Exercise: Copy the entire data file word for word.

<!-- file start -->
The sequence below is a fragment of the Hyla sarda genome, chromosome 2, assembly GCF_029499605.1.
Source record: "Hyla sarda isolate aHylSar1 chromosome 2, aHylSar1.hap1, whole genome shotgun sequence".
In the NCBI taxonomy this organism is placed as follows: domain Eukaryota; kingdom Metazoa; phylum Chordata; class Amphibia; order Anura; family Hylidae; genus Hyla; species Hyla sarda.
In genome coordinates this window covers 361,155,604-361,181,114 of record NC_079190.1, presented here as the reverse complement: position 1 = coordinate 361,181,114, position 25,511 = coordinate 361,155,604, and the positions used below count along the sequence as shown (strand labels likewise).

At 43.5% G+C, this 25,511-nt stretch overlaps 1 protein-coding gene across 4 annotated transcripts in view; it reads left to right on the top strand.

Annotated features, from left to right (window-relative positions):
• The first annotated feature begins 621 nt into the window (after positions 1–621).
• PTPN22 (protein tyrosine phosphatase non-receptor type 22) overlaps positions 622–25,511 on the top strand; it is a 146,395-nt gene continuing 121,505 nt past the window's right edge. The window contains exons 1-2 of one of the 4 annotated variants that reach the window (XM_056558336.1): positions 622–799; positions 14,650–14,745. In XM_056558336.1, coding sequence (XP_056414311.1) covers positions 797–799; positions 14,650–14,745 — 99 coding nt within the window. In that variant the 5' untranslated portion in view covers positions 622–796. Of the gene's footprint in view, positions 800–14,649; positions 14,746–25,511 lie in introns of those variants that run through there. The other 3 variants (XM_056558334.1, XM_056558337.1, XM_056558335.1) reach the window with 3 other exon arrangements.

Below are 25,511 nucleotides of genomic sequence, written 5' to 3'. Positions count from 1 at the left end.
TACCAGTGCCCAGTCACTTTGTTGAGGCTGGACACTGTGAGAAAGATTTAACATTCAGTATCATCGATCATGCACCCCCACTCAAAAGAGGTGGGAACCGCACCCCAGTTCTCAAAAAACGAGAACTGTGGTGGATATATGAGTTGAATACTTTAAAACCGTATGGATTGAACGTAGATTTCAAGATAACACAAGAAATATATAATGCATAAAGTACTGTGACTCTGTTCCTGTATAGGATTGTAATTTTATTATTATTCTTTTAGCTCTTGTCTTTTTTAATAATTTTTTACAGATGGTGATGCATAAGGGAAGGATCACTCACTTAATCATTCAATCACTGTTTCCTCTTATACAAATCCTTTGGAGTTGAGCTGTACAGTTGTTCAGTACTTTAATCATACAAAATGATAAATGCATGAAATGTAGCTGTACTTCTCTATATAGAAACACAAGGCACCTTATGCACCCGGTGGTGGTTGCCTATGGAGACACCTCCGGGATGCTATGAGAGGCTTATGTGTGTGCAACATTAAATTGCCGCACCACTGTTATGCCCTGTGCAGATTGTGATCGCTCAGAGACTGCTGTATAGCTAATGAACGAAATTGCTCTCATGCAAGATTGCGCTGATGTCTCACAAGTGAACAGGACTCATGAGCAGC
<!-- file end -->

The sequence below is a fragment of the Hyla sarda genome, chromosome 2, assembly GCF_029499605.1.
Source record: "Hyla sarda isolate aHylSar1 chromosome 2, aHylSar1.hap1, whole genome shotgun sequence".
In the NCBI taxonomy this organism is placed as follows: domain Eukaryota; kingdom Metazoa; phylum Chordata; class Amphibia; order Anura; family Hylidae; genus Hyla; species Hyla sarda.
In genome coordinates this window covers 361,155,604-361,181,114 of record NC_079190.1, presented here as the reverse complement: position 1 = coordinate 361,181,114, position 25,511 = coordinate 361,155,604, and the positions used below count along the sequence as shown (strand labels likewise).

At 43.5% G+C, this 25,511-nt stretch overlaps 1 protein-coding gene across 4 annotated transcripts in view; it reads left to right on the top strand.

Annotated features, from left to right (window-relative positions):
• The first annotated feature begins 621 nt into the window (after positions 1–621).
• PTPN22 (protein tyrosine phosphatase non-receptor type 22) overlaps positions 622–25,511 on the top strand; it is a 146,395-nt gene continuing 121,505 nt past the window's right edge. The window contains exons 1-2 of one of the 4 annotated variants that reach the window (XM_056558336.1): positions 622–799; positions 14,650–14,745. In XM_056558336.1, coding sequence (XP_056414311.1) covers positions 797–799; positions 14,650–14,745 — 99 coding nt within the window. In that variant the 5' untranslated portion in view covers positions 622–796. Of the gene's footprint in view, positions 800–14,649; positions 14,746–25,511 lie in introns of those variants that run through there. The other 3 variants (XM_056558334.1, XM_056558337.1, XM_056558335.1) reach the window with 3 other exon arrangements.

Below are 25,511 nucleotides of genomic sequence, written 5' to 3'. Positions count from 1 at the left end.
TACCAGTGCCCAGTCACTTTGTTGAGGCTGGACACTGTGAGAAAGATTTAACATTCAGTATCATCGATCATGCACCCCCACTCAAAAGAGGTGGGAACCGCACCCCAGTTCTCAAAAAACGAGAACTGTGGTGGATATATGAGTTGAATACTTTAAAACCGTATGGATTGAACGTAGATTTCAAGATAACACAAGAAATATATAATGCATAAAGTACTGTGACTCTGTTCCTGTATAGGATTGTAATTTTATTATTATTCTTTTAGCTCTTGTCTTTTTTAATAATTTTTTACAGATGGTGATGCATAAGGGAAGGATCACTCACTTAATCATTCAATCACTGTTTCCTCTTATACAAATCCTTTGGAGTTGAGCTGTACAGTTGTTCAGTACTTTAATCATACAAAATGATAAATGCATGAAATGTAGCTGTACTTCTCTATATAGAAACACAAGGCACCTTATGCACCCGGTGGTGGTTGCCTATGGAGACACCTCCGGGATGCTATGAGAGGCTTATGTGTGTGCAACATTAAATTGCCGCACCACTGTTATGCCCTGTGCAGATTGTGATCGCTCAGAGACTGCTGTATAGCTAATGAACGAAATTGCTCTCATGCAAGATTGCGCTGATGTCTCACAAGTGAACAGGACTCATGAGCAGC